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General Data Protection Regulation – EU GDPR Essentials


Welcome to the first instalment in our mini-series of blog posts on the General Data Protection Regulation.


The General Data Protection Regulation (GDPR) will come into force on 25 May 2018 and will replace the current UK legislation, the Data Protection Act 1998 (DPA).

The GDPR will take over the governance of data privacy and security, imposing significant obligations and potential penalties on businesses and public bodies that generate and process personal data.

There is only one year left to ensure GDPR compliance!


The GDPR will take effect from Friday 25 May 2018, on which date the DPA will fall away.

The GDPR’s application to the UK will not be affected by Brexit.


In 1985, the legislative powers-that-be acknowledged the ever-increasing need for regulation around data security and privacy. Ten years of discussions culminated in the implementation of the Data Protection Directive 1995, a piece of EU legislation which found its way into English law via the DPA in 1998.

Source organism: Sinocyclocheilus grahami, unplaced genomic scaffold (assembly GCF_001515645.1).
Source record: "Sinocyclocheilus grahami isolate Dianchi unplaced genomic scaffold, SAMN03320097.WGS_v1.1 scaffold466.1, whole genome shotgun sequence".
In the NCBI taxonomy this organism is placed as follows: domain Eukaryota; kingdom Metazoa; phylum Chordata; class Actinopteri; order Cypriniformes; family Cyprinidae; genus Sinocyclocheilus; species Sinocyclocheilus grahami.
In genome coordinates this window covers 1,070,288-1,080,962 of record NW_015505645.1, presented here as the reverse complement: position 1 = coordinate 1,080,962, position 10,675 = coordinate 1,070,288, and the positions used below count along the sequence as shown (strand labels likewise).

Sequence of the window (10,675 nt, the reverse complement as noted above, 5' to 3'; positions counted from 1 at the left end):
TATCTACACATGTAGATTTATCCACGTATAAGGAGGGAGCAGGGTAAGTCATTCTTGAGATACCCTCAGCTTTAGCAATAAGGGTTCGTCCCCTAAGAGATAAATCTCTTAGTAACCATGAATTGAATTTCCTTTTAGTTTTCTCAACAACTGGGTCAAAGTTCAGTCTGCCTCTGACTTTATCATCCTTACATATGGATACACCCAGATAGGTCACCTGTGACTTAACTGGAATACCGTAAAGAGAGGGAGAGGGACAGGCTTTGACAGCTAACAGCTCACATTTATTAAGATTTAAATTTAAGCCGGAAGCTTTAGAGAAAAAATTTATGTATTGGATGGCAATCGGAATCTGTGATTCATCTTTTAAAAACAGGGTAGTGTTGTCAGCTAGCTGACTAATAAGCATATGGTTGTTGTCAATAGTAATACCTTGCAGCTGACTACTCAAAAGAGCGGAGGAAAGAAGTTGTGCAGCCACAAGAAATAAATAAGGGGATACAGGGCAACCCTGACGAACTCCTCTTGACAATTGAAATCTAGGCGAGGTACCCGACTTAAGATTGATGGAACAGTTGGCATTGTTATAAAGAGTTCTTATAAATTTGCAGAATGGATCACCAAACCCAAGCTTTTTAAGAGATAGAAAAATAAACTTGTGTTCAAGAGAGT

The data-driven world we live in is vastly different to the way it was in 1985, and the way it was when the DPA took effect almost two decades ago. Over the past 30 years we’ve seen the rise of e-commerce, the global use of emails as one of the key forms of communication and the introduction of social media in a way that has revolutionised data sharing opportunities. We continue to march towards the interconnected, ‘always on’ reality of the Internet of Things (IoT), whereby everyday items like fridges, lightbulbs and fashion accessories connect to the internet and each other.

The GDPR will bridge the gap between 1985 and 2018 and will reflect the significant technological advances that have taken place, affording greater protection to individuals and placing greater obligations on businesses.

Find out more...

To help businesses prepare for the introduction of the GDPR, we will publish a mini-series of blogs over the coming months. Topics will include:

To find out more about how we can help you to prepare for the GDPR please visit our GDPR section or contact  Matthew Hattersley or Florence Maxwell.

Disclaimer: Anything posted on this blog is for general information only and is not intended to provide legal advice on any general or specific matter. Please refer to our terms and conditions for further information. Please contact the author of the blog if you would like to discuss the issues raised.